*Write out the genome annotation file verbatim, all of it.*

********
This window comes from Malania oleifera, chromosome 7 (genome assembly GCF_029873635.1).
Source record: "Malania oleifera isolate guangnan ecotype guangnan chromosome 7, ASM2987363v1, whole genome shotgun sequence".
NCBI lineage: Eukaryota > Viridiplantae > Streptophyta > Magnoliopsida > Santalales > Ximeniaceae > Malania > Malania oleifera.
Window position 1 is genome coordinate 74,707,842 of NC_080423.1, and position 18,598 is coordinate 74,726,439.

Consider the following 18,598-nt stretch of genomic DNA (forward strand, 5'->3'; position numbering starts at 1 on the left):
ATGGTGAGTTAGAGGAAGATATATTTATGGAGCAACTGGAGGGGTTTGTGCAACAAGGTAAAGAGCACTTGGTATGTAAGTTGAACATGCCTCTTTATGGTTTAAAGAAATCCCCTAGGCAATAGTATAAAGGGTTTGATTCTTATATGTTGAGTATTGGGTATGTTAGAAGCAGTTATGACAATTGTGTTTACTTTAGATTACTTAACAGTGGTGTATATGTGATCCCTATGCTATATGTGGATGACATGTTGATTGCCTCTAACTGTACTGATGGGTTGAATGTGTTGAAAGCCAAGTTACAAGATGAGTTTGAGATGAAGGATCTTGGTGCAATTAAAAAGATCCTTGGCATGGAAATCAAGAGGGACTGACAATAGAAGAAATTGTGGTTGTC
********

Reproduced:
This window comes from Malania oleifera, chromosome 7 (genome assembly GCF_029873635.1).
Source record: "Malania oleifera isolate guangnan ecotype guangnan chromosome 7, ASM2987363v1, whole genome shotgun sequence".
NCBI lineage: Eukaryota > Viridiplantae > Streptophyta > Magnoliopsida > Santalales > Ximeniaceae > Malania > Malania oleifera.
Window position 1 is genome coordinate 74,707,842 of NC_080423.1, and position 18,598 is coordinate 74,726,439.

Consider the following 18,598-nt stretch of genomic DNA (forward strand, 5'->3'; position numbering starts at 1 on the left):
ATGGTGAGTTAGAGGAAGATATATTTATGGAGCAACTGGAGGGGTTTGTGCAACAAGGTAAAGAGCACTTGGTATGTAAGTTGAACATGCCTCTTTATGGTTTAAAGAAATCCCCTAGGCAATAGTATAAAGGGTTTGATTCTTATATGTTGAGTATTGGGTATGTTAGAAGCAGTTATGACAATTGTGTTTACTTTAGATTACTTAACAGTGGTGTATATGTGATCCCTATGCTATATGTGGATGACATGTTGATTGCCTCTAACTGTACTGATGGGTTGAATGTGTTGAAAGCCAAGTTACAAGATGAGTTTGAGATGAAGGATCTTGGTGCAATTAAAAAGATCCTTGGCATGGAAATCAAGAGGGACTGACAATAGAAGAAATTGTGGTTGTC